Question - do most people put their RAW images through DPP?
There are generally three main things you want/need to do with your RAW images:
- Convert from RAW
- Edit/retouch images
- Organize your library
Some programs perform the first three (e.g. Aperture), some perform some of them in combination with other software (e.g. Adobe Camera RAW plugin converts RAW images for Lightroom to organize or for Photoshop to edit), and some do only one (e.g. DxO is only a RAW converter). That's one reason I think DxO is better - it doesn't try to do it all, it does one thing, and does it very well. Personally, I use DxO to convert my RAW images to JPGs, then I use iPhoto to organize the JPGs.
There's also a fourth thing you should do with your RAW images that none of the above-mentioned programs directly handle - backup! Backup! Let me say that again. Backup!
Whatever you do to the processed images, your RAW files should always be backed up - preferebly in more than one place (e.g. two different external HDDs stored in separate locations, or one external HDD and an online backup service, etc.). Depending on your RAW conversion software, you may also want to backup the settings used for the conversion for each file. The way you do that will depend on the software. DPP (alone of the RAW converters) writes the changes directly into the RAW metadata, so all you need to backup is the RAW files themselves. Most other programs store the settings in a 'sidecar' file linked to the RAW file; you may need to export those sidecar files, or backup the whole database, etc.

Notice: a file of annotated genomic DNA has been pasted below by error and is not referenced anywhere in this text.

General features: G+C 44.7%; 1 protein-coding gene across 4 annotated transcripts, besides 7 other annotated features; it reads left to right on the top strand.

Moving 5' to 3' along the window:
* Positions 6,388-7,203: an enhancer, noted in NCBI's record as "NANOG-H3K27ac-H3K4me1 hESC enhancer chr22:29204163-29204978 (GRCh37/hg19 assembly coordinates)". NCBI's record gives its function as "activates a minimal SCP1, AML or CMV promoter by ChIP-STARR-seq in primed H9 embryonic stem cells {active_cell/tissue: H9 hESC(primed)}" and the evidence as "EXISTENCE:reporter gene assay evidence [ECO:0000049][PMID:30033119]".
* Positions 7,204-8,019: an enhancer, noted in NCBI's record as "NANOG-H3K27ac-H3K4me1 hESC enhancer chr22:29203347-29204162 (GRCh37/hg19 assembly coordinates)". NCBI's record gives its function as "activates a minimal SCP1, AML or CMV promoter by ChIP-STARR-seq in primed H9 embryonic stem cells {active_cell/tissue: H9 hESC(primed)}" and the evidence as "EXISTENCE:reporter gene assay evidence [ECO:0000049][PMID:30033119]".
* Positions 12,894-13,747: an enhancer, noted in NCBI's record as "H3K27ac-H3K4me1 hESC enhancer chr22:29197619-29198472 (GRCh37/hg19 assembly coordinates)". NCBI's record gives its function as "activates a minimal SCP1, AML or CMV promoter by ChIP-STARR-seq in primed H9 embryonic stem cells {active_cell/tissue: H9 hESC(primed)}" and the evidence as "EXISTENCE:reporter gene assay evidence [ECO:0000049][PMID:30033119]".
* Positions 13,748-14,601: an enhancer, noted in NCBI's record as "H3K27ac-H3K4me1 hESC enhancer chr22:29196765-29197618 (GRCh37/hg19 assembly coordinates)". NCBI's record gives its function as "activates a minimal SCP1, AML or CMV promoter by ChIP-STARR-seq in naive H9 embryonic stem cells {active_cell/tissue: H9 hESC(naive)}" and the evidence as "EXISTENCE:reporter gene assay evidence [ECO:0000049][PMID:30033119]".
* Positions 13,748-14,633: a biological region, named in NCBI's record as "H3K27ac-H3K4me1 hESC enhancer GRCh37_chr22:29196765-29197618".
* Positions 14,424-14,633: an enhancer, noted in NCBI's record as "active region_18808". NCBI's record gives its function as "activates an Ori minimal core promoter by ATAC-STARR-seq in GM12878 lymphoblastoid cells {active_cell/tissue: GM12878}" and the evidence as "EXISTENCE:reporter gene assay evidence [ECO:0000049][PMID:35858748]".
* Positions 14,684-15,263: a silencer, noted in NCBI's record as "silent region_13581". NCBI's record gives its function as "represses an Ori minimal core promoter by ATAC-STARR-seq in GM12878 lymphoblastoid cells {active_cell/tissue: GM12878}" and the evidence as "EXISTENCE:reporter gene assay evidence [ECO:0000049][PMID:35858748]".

Are you guys aware of differences in IQ in particular between the different RAW Decoders (DPP, LR; Ap, whoever) set at similar presets?
Yes, there are differences. I used to use DPP, then I switched to DxO Optics Pro. I find that DxO does a much better job than DPP at reducing noise, and DxO also offers lens-specific corrections for distortion and vignetting (like DPP, but from my testing the DxO corrections are better than Canon's own). Other RAW conversion software has lens corrections (e.g. Adobe Camera RAW) but DxO's are based on actual empirical tests of specific camera+lens combinations, whereas ACR's are based on 'what looks good' and in some cases are actually derived from user-submitted profiles.